ssh2, sshsession, rsa2ssh2 – encrypted login and copy with foreign
systems via SSHv2|
ssh2 [ –adIiKkmrvx ] [ –l user ] [ –n dir ] [ –z attribute=value ]
system [ cmd [ args ] ] |
aux/sshsession [ –t ] [ –n namespace ] [ –R dir ] [ –r dir ] [ –s command ] [ –S srvpt ]
rsa2ssh2 [ file ]
These programs collectively implement communication via SSH v2
over TCP. All of the encryption, authentication, and SSH protocol
are handled by ssh(4). |
Ssh2 dials a remote system and runs a shell (or some other command) there. ssh2 root@hannibal will result in a command prompt on the machine hannibal logged in as root. If ssh2 does not find an SSH server in /net, it runs netssh (see ssh(4)) to start one. Ssh2 dials the remote SSH server and exchanges encryption keys with the server using Diffie–Hellman key exchange.
A clone file and connect message protocol similar to that of ip(3) creates a session in the established connection. In the course of session creation, ssh2 first attempts to authenticate the user with the server using public key authentication. If that fails, it prompts for a password, and attempts to authenticate with password authentication. It also passes across the value of the environment variable TERM as would be set if ssh2 is run inside of vt(1).
Per con(1), typing a control–\ will result in a >>> prompt. There are currently only four commands that can be issued at that prompt: c to continue the session, h to print a list of the available commands, r to toggle the suppression of carriage returns, and q to close the session.
–i –ISets ssh2 to interactive (–i) or non–interactive (–I) mode. This determines whether the user is prompted for a password if none is found in factotum. Without either of these options, ssh2 uses interactive mode if run in a term window.
–k Skip the attempt to authenticate using public key authentication.
–K Don't fall back to password authentication. If the public key authentication fails, ssh2 will exit.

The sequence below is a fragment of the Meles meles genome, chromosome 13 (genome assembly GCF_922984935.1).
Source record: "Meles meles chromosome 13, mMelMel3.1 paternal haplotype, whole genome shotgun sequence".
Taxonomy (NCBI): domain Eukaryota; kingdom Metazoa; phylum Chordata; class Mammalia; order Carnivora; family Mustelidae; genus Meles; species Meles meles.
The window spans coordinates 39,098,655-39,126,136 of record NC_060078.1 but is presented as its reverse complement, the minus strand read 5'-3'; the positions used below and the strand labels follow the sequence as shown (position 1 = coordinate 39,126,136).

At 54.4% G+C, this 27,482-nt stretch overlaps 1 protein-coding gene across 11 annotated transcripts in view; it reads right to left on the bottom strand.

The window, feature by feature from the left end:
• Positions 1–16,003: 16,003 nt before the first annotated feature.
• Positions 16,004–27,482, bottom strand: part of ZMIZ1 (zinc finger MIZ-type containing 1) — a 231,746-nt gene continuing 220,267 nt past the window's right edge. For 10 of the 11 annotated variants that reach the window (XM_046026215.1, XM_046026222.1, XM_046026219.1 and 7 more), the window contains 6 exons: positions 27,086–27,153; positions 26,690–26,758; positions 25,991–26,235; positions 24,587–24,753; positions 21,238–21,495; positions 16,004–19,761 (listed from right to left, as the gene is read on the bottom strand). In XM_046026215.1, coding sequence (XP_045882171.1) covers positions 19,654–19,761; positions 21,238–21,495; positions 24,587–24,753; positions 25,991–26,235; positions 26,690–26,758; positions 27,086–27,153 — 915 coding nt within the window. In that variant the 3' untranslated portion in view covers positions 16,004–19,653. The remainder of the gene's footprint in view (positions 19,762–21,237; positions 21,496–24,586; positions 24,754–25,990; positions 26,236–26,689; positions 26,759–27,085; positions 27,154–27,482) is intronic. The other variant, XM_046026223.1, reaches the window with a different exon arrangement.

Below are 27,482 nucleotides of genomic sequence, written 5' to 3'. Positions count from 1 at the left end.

–l Use user name on the remote system (deprecated).
–m Remove the special meaning of control–\. This is needed by scp to prevent that character in files being copied from triggering the special command mode.
–n Specify the network directory of an alternate network to use. The default is /net.
–r Strip carriage return characters coming from the remote system. This will normally be desired when running in a rio(1) window or from within win(1) in acme(1). It is normally not used when running ssh2 from within vt(1).
–z Used to specify which of several possible keys to use.
A system–wide SSH listener can be run by creating a file /rc/bin/service.auth/ssh22
that invokes sshsession:
–n Use a namespace other than the default /lib/namespace when starting the shell or running the requested command.
–r Run the SSH session in dir.
–R Like –r but also prevent any arguments, in the command to be executed, from accessing files outside this directory; primarily used to limit what scp can access.
–s Execute command instead of /bin/rc.
–S Create /srv/srvpt if an SSH server is not already mounted in /net.
–t Trust sshsession and run it in the same namespace as the listen that started it.
A private SSH listener can be run by starting netssh (see ssh(4))
then running listen1:
/sys/lib/ssh/keyring System–wide known host public keys.|
$home/lib/keyring Per–user known host public keys.
con(1), cpu(1), secstore(1), ssh1(1), vt(1), factotum(4), ssh(4),
RFCs 4250, 4251, 4252, 4253, 4254, and 4419
Sshsession shouldn't have to run as the host owner and using factotum(4)
correctly would permit this. |
The SSH v2 protocol is a classic second system: over–engineered,
overly complicated, misdesigned and jammed full of pointless goodies.